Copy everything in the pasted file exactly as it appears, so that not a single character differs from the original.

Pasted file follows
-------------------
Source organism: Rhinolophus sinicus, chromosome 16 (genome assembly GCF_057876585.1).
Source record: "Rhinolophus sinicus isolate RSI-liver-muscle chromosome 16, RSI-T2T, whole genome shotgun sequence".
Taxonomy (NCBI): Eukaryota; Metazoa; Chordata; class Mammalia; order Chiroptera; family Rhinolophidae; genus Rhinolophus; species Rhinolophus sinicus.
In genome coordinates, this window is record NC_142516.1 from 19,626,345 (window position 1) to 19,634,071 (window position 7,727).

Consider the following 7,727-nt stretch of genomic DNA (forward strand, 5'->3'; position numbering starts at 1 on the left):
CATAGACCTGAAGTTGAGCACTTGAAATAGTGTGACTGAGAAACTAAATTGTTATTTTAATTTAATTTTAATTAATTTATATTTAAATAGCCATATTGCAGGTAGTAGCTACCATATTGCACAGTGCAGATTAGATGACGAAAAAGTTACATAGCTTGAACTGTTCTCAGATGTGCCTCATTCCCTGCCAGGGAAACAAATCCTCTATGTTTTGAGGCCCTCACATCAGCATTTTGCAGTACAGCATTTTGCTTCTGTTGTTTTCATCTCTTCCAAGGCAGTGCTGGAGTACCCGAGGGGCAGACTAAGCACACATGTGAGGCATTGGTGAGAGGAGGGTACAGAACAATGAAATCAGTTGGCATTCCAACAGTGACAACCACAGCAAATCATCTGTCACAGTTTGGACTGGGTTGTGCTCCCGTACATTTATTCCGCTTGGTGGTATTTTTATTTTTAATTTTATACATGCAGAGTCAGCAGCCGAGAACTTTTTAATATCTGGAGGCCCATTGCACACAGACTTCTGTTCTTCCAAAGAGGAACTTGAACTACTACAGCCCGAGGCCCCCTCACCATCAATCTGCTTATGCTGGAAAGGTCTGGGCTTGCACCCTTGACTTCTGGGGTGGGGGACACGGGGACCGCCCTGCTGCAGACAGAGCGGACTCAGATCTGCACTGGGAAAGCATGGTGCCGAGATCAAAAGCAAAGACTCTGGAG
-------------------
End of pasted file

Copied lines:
Source organism: Rhinolophus sinicus, chromosome 16 (genome assembly GCF_057876585.1).
Source record: "Rhinolophus sinicus isolate RSI-liver-muscle chromosome 16, RSI-T2T, whole genome shotgun sequence".
Taxonomy (NCBI): Eukaryota; Metazoa; Chordata; class Mammalia; order Chiroptera; family Rhinolophidae; genus Rhinolophus; species Rhinolophus sinicus.
In genome coordinates, this window is record NC_142516.1 from 19,626,345 (window position 1) to 19,634,071 (window position 7,727).

Consider the following 7,727-nt stretch of genomic DNA (forward strand, 5'->3'; position numbering starts at 1 on the left):
CATAGACCTGAAGTTGAGCACTTGAAATAGTGTGACTGAGAAACTAAATTGTTATTTTAATTTAATTTTAATTAATTTATATTTAAATAGCCATATTGCAGGTAGTAGCTACCATATTGCACAGTGCAGATTAGATGACGAAAAAGTTACATAGCTTGAACTGTTCTCAGATGTGCCTCATTCCCTGCCAGGGAAACAAATCCTCTATGTTTTGAGGCCCTCACATCAGCATTTTGCAGTACAGCATTTTGCTTCTGTTGTTTTCATCTCTTCCAAGGCAGTGCTGGAGTACCCGAGGGGCAGACTAAGCACACATGTGAGGCATTGGTGAGAGGAGGGTACAGAACAATGAAATCAGTTGGCATTCCAACAGTGACAACCACAGCAAATCATCTGTCACAGTTTGGACTGGGTTGTGCTCCCGTACATTTATTCCGCTTGGTGGTATTTTTATTTTTAATTTTATACATGCAGAGTCAGCAGCCGAGAACTTTTTAATATCTGGAGGCCCATTGCACACAGACTTCTGTTCTTCCAAAGAGGAACTTGAACTACTACAGCCCGAGGCCCCCTCACCATCAATCTGCTTATGCTGGAAAGGTCTGGGCTTGCACCCTTGACTTCTGGGGTGGGGGACACGGGGACCGCCCTGCTGCAGACAGAGCGGACTCAGATCTGCACTGGGAAAGCATGGTGCCGAGATCAAAAGCAAAGACTCTGGAG